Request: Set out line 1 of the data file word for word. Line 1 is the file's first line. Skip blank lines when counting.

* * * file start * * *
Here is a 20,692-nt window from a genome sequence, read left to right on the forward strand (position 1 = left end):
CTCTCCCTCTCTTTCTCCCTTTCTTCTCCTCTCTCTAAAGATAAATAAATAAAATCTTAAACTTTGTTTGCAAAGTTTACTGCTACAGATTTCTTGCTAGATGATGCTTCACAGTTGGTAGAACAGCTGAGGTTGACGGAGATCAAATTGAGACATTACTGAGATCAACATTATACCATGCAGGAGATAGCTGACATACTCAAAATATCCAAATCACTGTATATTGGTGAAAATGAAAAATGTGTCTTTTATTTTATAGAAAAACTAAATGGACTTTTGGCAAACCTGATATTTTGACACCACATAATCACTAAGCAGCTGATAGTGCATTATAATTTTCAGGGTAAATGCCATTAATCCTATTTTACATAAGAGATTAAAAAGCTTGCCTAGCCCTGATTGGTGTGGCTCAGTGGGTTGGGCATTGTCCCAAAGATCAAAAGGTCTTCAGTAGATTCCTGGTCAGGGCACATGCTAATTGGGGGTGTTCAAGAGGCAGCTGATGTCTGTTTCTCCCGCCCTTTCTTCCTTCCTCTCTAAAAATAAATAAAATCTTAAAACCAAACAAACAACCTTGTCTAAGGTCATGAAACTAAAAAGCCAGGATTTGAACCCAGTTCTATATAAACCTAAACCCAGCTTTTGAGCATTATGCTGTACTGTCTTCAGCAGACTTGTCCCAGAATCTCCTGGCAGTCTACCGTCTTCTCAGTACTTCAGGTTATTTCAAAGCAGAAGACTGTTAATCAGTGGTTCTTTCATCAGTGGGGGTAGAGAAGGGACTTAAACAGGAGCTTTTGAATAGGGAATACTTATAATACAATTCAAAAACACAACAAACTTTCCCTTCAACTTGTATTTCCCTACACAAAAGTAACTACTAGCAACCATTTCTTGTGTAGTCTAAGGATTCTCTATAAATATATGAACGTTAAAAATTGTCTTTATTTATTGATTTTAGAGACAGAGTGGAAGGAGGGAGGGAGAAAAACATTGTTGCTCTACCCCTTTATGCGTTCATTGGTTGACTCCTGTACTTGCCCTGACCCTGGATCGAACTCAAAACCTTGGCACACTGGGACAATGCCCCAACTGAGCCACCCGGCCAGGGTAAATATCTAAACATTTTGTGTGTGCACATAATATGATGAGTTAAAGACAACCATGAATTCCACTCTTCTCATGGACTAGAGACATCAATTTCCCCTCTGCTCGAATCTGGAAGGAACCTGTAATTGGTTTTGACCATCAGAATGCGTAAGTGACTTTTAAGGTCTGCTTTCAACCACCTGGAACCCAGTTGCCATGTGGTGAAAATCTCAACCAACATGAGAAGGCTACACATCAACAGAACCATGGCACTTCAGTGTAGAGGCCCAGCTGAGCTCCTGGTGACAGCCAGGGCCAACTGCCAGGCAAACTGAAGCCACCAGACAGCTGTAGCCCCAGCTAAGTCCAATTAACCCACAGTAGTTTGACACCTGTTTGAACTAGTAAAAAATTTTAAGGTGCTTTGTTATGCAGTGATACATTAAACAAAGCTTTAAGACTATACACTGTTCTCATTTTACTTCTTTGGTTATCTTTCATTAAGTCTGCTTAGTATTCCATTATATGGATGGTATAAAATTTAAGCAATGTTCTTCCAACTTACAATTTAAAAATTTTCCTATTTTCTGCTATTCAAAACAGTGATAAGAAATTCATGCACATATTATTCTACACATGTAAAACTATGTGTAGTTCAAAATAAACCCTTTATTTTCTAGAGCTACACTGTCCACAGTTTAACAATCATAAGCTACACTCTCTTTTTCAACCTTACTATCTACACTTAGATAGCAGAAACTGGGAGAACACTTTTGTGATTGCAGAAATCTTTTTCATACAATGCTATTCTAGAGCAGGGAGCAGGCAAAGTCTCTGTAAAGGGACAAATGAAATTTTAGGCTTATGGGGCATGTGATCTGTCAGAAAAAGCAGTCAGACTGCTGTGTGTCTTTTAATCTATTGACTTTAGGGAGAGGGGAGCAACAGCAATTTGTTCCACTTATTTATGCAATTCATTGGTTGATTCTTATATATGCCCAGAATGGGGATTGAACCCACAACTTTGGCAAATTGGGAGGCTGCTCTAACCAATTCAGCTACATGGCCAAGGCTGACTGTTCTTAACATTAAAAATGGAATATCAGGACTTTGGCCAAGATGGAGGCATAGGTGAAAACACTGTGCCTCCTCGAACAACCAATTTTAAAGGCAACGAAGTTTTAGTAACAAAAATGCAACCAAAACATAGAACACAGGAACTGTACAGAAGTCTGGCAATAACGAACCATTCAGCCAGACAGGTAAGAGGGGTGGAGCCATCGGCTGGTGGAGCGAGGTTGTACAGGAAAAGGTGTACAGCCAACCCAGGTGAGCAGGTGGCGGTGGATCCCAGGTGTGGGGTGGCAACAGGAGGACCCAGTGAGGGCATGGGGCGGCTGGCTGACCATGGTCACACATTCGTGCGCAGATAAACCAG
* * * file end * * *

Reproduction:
Here is a 20,692-nt window from a genome sequence, read left to right on the forward strand (position 1 = left end):